Paul Henderson knew he'd score the winning goal - Macleans.ca

Paul Henderson knew he’d score the winning goal

Henderson remembers how in 1972 he called for his teammate to get off the ice so he could make the shot

by
The one and only goal

Frank Lennon/Toronto Star

Sept. 28 will mark the 40th anniversary of Canadian hockey’s iconic goal. When Paul Henderson scored in the last minute of the final game of the 1972 Canada-U.S.S.R. Summit Series, it electrified a nation that had been on an emotional roller coaster since the Soviet Union’s stunning Game One victory on Sept. 2. Henderson, a good but not great NHLer, had already risen magnificently to the occasion, and had scored the winning goals in the sixth and seventh games. In his memoir, The Goal of My Life, Henderson describes Game Eight’s indelible moment.

Time ticked down. There was less than a minute to play at Luzhniki Arena in Moscow and the fans, including the 3,000 Canadians present, were on the edge of their seats. Phil Esposito, Yvan Cournoyer, and Peter Mahovlich were on the ice in that final minute as I watched from the bench. I then did something I had never done before, and would never do again in my hockey career.

“Pete! Pete!” I hollered at him. Don’t ask me how or why, but I felt if I could get out there one more time I could score a goal. I just felt it. For the first time in my life I was screaming at a player to get off the ice so I could get on, just one more time. You just didn’t do that—I had never heard another player do it in my 18-year hockey career—but I did.

“Pete! Pete!” I hollered for a second time and then a third. Finally, Mahovlich skated over to the bench, allowing me to hop over the boards and join the play.

As I got onto the ice, the puck went to Cournoyer on the far boards. I charged to the net and yelled for a pass, but when it came I had to reach forward for it and their defenceman tripped me, my momentum making me fall and slide into the boards behind the Russian goal.

I remember thinking that I still had time to get the puck back again and score. The Russians tried to clear the zone, but Esposito was able to whack the puck toward Soviet goaltender Vladislav Tretiak, who made the save. I was on my feet again and alone at the side of the goal, and when Tretiak couldn’t control the rebound off Esposito’s shot, I tried sliding a shot along the ice, but he blocked it.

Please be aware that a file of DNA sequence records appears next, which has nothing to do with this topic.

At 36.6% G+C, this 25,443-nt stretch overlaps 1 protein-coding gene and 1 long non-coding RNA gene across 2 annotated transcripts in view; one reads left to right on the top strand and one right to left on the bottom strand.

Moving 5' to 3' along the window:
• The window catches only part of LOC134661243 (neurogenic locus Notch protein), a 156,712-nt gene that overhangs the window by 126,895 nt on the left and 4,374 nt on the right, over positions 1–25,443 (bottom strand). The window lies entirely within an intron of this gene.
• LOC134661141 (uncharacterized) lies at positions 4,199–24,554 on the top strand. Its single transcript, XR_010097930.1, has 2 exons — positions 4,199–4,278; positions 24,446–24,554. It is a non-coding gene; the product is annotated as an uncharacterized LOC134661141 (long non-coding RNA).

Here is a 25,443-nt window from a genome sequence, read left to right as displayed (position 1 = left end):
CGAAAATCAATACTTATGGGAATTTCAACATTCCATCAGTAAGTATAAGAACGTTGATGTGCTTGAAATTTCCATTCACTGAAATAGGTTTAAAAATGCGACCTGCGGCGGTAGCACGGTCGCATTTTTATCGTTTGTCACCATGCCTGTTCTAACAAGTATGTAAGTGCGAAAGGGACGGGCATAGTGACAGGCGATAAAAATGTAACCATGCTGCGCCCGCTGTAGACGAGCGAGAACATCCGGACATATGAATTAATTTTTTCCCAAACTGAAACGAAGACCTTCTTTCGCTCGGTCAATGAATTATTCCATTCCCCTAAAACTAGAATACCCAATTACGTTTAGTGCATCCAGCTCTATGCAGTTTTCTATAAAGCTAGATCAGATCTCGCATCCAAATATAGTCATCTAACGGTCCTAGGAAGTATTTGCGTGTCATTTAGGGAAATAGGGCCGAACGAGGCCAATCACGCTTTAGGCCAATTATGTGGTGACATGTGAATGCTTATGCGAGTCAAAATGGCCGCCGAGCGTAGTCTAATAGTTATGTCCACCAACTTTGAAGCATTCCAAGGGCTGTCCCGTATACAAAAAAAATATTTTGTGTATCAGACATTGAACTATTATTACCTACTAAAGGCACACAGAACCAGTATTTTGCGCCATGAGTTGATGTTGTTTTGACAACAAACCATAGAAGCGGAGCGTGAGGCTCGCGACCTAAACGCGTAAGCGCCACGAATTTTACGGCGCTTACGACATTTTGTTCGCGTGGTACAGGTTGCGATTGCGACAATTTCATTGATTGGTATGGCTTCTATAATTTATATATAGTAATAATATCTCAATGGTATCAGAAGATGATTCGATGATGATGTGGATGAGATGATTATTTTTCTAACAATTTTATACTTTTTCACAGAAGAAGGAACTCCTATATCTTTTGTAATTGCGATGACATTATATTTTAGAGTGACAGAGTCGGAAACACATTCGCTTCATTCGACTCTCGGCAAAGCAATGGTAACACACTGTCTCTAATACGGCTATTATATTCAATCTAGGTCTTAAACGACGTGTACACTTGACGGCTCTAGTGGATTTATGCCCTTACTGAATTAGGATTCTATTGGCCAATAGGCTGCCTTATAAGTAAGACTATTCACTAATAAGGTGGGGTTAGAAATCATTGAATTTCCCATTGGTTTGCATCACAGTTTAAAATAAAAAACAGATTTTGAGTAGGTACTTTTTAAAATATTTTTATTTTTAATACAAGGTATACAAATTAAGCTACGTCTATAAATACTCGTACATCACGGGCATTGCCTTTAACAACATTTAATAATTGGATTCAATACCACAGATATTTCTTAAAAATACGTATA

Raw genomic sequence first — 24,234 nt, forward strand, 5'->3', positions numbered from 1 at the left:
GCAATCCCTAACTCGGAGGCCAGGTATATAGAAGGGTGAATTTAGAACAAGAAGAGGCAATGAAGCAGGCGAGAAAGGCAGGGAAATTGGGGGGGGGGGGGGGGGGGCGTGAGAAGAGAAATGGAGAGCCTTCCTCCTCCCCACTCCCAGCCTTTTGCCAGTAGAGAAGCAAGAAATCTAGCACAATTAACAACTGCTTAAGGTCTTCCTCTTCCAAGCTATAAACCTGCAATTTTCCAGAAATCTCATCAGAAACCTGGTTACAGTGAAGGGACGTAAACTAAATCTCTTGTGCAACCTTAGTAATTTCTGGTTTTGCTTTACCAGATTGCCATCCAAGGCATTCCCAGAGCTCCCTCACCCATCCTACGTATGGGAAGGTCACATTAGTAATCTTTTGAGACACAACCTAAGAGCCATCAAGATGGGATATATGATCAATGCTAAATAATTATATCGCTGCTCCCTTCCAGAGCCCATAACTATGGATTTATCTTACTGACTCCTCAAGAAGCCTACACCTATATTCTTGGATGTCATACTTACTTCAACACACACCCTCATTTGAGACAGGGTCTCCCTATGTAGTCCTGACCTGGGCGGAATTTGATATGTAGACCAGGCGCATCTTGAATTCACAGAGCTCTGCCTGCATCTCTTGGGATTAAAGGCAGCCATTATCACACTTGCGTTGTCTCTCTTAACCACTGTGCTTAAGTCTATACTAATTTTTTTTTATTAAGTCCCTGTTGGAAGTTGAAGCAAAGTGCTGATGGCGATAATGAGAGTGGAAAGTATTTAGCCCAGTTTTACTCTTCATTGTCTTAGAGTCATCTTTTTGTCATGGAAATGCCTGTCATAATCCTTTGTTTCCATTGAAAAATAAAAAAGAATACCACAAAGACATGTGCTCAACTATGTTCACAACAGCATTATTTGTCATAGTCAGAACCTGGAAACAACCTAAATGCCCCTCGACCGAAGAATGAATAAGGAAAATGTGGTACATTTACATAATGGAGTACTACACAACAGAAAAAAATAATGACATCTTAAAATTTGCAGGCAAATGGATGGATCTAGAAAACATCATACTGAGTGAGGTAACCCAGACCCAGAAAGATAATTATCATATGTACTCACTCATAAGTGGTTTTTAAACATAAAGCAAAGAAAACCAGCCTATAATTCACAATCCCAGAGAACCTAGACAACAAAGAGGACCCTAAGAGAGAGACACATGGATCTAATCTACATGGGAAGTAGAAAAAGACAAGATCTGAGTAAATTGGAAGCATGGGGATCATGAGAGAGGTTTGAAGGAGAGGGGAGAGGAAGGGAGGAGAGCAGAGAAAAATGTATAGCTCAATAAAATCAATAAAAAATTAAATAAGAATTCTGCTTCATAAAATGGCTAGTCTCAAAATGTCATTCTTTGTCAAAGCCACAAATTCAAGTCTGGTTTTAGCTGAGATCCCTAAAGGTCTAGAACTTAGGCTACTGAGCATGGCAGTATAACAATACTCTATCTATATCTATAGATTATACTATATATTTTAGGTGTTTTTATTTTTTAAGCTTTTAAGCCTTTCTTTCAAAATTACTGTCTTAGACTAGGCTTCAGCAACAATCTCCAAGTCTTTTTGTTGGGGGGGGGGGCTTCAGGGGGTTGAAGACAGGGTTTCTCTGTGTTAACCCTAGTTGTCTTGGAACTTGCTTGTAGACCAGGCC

The puck came right back to me. With Tretiak now down, I had some room, and I put the puck in the back of the net, with 34 seconds left on the clock. And then . . . well, perhaps the best way to describe the whole few moments was the way Foster Hewitt did to millions of Canadians watching at home on television.

“Here’s a shot! Henderson made a wild stab at it and fell. Here’s another shot, right in front. They score! Henderson has scored for Canada!”

I have been asked a million times what went through my mind when that puck slid into the goal. I have answered it a million times, but I will tell you one more time now what I even said to myself out loud when that puck went in the net.

“Dad would have loved that one,” I said. I even had a sense of melancholy for a nanosecond that he wasn’t there to share the moment with me, as he had died in 1968. He was the most influential person in my life when it came to hockey, and at the greatest moment of my hockey life, I wanted to share it with him. After all those years, I guess I was still trying to please my father.

That moment of sadness lasted just a second, though, and was replaced by absolute jubilation! I jumped into Cournoyer’s arms, the guys came pouring off the bench, and the celebration was on. My goodness, what a moment in time that was; I still get tingles thinking about it 40 years later.